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Taking stock of ownership

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Kim Jordan is one of America’s most successful entrepreneurs, with an estimated fortune of $225m.

Her story began in Colorado in the late 1980s when she developed a passion for craft ales with her partner Jeff Lebesch, who had discovered the joys of Belgian beer while on a mountain biking holiday in Europe.

After experimenting with brewing in their basement, and winning a few local awards for their efforts, the couple took out a second mortgage, ran up credit card bills, and built a small brewery in 1991.

They called it New Belgium and launched a series of beers, including Fat Tire. As Jordan later reflected, “Just by naming ourselves New Belgium Brewing Company, we gave ourselves licence to do so many things, because we could use fruit and coriander and crazy yeast strains and things that were very new to the American beer scene.”

Lebesch soon lost interest in brewing, and the couple separated afterwards, but Jordan remained committed to the company, and after buying Lebesch’s shares she focused on launching new product lines and increasing distribution.

As the brewery became successful, Jordan did something quite unusual. Instead of selling out to a brewing conglomerate, like AB InBev or SAB Miller, Jordan created an employee stock ownership programme in 2000. Each year she sold a proportion of her shares to the programme, until she had handed over 100 per cent of her equity.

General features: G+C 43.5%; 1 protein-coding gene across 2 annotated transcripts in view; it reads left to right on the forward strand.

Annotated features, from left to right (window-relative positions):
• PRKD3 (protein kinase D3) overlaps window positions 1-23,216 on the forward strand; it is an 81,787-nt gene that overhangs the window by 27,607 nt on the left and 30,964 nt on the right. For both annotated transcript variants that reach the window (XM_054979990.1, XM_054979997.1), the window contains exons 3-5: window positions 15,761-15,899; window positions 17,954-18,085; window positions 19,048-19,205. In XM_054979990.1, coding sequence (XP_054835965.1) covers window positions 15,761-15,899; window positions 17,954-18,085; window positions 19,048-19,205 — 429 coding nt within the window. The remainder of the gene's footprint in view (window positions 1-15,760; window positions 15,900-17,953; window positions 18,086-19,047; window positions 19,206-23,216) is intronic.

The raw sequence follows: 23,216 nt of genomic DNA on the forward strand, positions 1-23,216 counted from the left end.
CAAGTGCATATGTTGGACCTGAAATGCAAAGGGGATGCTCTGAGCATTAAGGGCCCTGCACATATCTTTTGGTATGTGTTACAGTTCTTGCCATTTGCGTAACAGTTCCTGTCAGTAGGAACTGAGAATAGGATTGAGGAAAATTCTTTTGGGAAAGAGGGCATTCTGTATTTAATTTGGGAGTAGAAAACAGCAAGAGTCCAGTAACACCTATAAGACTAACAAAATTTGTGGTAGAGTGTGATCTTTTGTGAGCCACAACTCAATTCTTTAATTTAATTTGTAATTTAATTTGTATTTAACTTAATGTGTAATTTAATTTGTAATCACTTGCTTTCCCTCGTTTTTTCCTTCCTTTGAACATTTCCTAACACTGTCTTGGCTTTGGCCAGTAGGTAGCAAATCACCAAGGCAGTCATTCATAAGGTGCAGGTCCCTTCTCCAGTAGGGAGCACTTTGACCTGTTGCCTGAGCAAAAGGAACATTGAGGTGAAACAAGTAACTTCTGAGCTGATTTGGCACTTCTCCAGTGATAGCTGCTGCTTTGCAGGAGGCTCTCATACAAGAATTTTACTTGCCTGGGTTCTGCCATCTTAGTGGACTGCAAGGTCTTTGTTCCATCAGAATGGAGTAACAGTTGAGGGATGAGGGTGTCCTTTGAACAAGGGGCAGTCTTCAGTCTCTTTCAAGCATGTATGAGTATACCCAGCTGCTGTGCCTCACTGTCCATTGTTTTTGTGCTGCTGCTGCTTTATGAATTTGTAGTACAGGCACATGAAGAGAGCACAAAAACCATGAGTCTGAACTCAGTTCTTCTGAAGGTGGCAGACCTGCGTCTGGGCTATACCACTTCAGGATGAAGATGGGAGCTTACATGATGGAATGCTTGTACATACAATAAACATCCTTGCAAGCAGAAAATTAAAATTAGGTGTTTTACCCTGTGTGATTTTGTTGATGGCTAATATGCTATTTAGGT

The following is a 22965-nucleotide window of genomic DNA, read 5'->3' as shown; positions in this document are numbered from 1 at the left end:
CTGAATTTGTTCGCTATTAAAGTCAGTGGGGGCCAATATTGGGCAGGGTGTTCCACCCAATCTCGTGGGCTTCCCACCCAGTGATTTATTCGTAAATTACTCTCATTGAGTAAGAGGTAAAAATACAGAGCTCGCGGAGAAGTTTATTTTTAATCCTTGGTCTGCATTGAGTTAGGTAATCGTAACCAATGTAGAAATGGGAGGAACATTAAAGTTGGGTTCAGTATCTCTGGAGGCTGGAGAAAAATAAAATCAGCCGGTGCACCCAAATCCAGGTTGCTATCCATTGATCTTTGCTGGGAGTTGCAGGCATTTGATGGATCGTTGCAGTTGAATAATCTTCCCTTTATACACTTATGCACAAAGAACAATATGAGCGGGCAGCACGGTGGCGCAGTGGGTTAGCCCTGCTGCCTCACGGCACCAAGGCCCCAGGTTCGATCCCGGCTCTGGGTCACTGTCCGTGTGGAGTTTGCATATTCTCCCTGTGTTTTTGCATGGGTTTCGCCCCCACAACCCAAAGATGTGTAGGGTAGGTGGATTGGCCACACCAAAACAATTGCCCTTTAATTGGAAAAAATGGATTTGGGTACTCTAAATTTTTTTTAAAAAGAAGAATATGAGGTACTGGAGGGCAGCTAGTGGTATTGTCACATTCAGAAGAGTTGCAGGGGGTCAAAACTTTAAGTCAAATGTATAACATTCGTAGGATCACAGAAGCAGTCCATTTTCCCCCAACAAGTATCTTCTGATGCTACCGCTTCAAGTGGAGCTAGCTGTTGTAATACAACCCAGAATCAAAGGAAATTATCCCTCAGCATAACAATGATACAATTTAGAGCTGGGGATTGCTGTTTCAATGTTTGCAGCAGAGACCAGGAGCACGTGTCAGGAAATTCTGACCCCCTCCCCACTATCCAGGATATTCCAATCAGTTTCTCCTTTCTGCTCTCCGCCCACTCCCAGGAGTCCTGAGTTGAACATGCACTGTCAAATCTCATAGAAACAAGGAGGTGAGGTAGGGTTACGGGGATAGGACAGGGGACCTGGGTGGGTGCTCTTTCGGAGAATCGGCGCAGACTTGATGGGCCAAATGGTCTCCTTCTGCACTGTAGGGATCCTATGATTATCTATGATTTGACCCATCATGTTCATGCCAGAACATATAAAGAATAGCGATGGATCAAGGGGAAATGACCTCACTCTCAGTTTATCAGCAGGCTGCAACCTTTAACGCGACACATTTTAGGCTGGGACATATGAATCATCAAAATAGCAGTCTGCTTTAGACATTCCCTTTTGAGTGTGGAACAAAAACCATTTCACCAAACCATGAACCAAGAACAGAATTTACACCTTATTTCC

New Belgium is now the fourth biggest craft brewer in America, and sales have soared by one quarter since the employees took ownership of the business. Perks for workers go beyond share ownership. After a year in employment employees are given a cruiser-style bike, complete with a bottle opener. And after five years at the company, they get an all-expenses trip to Belgium

“I wanted to see, how do we test this model where people in America get to own something where they build value? They’re all in it together to do this thing. And it’s this engine. And you add love, and you add beer...”

“We spend a lot of time at this thing called work, and it should feel good.”

By Guy Cookson, Partner at Hotfoot Design